At low temperatures it is not a bad model to take a plasma as a collection of ions and electrons, with the ions always stationary, and the electrons oscillating, due to the force upon them due to the opposing charges of the electrons and ions. For this derivation we will assume that the ions ans the electrons have the same charge, and the same number densities. This will make the derivation of the oscillation frequency much simpler. Furthermore we are neglecting all thermal factors, as this is a “cold plasma” oscillation.
Lets consider the ions fixed at the centre of of 3 dimensional space (x,y,z). The ions lie in the y-z plane at x=0. Let’s also assume that the ions are uniformly distributed in this plane. The electrons are distributed throughout our space, but let’s say all electrons with x>0 are initially displaced “d” in the positive direction, and all electrons with x<0 are initially displaced “d” in the negative direction. There will be an excess of charge due to the ions at x=0, creating an electric field with width “2d” and pulling the electrons back towards the origin.
An electron at displacement of “+ or -d” will experience a force towards “x=0” due to the excess positive charge there because of the ions located at “x=0”. This will cause the electron to accelerate towards “x=0”, with this acceleration getting larger the closer it gets to the origin. Assuming the electrons don’t interact with the ions and form some sort of electrically stable particle, and assuming they don’t interact with the other electrons coming from the opposite direction, they will continue to move past the origin. At this point the force on them is again towards the origin, thus accelerating them towards the origin, and slowing them down. At some point (displacement “d”) velocity will be equal to 0 and the particles will then, again, begin accelerating towards the origin. This is oscillatory motion, as the force and hence, acceleration always act towards a centre point. If the planes are said to have a border, towards the border regions, the field lines begin to curve, and so there will be some movement along the y and z axis from the electrons, but this will be small, and the movement will remain symmetrical and oscillate about the plane. However, the model shown in our derivation works for assumptions that the planes continue to infinity, and work as good approximations away from the border of any finite plane.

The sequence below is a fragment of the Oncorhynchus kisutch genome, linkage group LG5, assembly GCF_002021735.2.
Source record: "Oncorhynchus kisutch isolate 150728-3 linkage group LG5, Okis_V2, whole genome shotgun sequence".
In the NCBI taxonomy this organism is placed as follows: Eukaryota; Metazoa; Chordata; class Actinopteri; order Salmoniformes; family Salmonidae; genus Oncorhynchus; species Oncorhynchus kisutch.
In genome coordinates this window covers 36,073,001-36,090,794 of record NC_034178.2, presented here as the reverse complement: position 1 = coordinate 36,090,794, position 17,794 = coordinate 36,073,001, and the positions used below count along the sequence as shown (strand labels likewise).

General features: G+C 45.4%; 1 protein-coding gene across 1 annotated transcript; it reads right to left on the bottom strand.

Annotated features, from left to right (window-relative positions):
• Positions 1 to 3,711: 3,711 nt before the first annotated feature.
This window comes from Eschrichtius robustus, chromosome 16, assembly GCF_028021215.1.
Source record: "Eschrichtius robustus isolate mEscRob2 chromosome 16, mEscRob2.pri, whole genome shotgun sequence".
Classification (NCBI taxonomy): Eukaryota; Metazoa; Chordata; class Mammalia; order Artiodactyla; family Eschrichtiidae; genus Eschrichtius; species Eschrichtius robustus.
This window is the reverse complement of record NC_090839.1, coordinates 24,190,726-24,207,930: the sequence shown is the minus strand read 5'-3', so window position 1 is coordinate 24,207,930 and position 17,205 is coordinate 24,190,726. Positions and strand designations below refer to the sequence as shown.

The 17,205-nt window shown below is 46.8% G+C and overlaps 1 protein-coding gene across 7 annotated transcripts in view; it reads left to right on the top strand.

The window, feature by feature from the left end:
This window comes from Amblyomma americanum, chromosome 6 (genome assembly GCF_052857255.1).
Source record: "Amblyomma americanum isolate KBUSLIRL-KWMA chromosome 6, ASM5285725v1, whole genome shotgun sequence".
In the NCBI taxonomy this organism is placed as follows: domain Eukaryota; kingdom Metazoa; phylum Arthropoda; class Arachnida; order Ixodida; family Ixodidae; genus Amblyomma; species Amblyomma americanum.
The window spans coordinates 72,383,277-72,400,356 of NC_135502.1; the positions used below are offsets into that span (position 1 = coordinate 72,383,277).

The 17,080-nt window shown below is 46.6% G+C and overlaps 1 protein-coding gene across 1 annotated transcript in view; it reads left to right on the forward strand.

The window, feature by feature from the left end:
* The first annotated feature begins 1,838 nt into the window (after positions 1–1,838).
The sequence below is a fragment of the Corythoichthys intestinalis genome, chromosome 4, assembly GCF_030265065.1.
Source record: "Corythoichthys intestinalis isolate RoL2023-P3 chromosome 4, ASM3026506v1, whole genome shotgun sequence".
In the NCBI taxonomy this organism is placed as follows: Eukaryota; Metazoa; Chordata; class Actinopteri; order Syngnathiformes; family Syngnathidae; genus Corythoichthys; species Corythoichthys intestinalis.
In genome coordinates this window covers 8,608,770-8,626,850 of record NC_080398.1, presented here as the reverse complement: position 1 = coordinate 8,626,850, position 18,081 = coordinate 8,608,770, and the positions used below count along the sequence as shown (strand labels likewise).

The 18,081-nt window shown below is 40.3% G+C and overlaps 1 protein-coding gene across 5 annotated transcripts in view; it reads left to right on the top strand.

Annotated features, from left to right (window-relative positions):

We can model the ions as a plane. This is because all of the ions are confined to “x=0” and are uniformly distributed in the plane. Using Gauss’s law, we can model the electric field strength of this plane with area A:
We know the number density of the ions, as it is the same as the number density given for the electrons (denoted by the letter n with subscript e). As the number density describes the number of particles per unit volume, given a volume we can work out the number of ions:
Re-writing the volume in terms of an area and “d” the extent of the excess of positive charge in one direction, which we also know is the same as the initial displacement of the electrons (as the width of the excess charge is given as 2d, and this extend for both positive and negative displacements):
The force on a charge in an electric field is given by:
Applying this to an electron:
We can then substitute for E, the field strength, defined before:
In an oscillating system the force is given by the following:
Given that this force is going to cause the oscillatory movement for an electron with initial displacement “d”:
As the only force acting on the electrons is the force due to the electric field, the force causing the oscillatory motion is entirely supplied by the electric field, and it’s possible to equate the two:
Solving for omega will give us the plasma oscillation frequency:
This gives us the following for the plasma frequency (omega subscript pl):
This is only a rough estimate of the oscillation frequency in a plasma, taking into consideration the thermal factor gives you a much better approximation, which we will discuss in an article coming very soon.
This derivation was part of the Princeton University Physics Challenge 2016, undertaken by a few classmates and myself. We were given a week to solve various problems in plasma physics, including this derivation.
**Disclaimer: these solutions represent the work of me and my team from PUPC 2016 and are not endorsed as the official solutions by the PUPC organizers.
For more information email the organizers at firstname.lastname@example.org
Learn more and maybe compete in the PUPC next year: http://pupc.princeton.edu/Online.php
UPDATE: The team and I ranked 17th in the world in this international challenge having found out about it the night before, so we are really happy!!